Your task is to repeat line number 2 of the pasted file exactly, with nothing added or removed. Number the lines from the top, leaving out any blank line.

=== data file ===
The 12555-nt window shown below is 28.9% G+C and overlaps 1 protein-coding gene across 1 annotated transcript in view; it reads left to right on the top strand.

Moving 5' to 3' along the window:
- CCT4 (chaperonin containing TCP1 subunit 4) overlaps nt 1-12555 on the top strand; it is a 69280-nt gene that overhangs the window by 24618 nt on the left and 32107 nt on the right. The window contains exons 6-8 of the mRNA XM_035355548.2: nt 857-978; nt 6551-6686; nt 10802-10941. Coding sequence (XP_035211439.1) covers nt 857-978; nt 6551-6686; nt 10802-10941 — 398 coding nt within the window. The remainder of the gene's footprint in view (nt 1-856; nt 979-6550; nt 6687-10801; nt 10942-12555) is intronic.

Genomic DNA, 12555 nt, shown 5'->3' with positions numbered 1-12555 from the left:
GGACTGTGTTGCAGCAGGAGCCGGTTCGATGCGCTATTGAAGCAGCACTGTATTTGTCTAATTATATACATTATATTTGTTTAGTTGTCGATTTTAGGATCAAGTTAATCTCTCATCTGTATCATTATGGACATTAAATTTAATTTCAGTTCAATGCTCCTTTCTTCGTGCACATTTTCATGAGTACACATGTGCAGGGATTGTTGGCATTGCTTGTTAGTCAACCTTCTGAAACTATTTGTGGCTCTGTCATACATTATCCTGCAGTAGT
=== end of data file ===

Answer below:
Moving 5' to 3' along the window: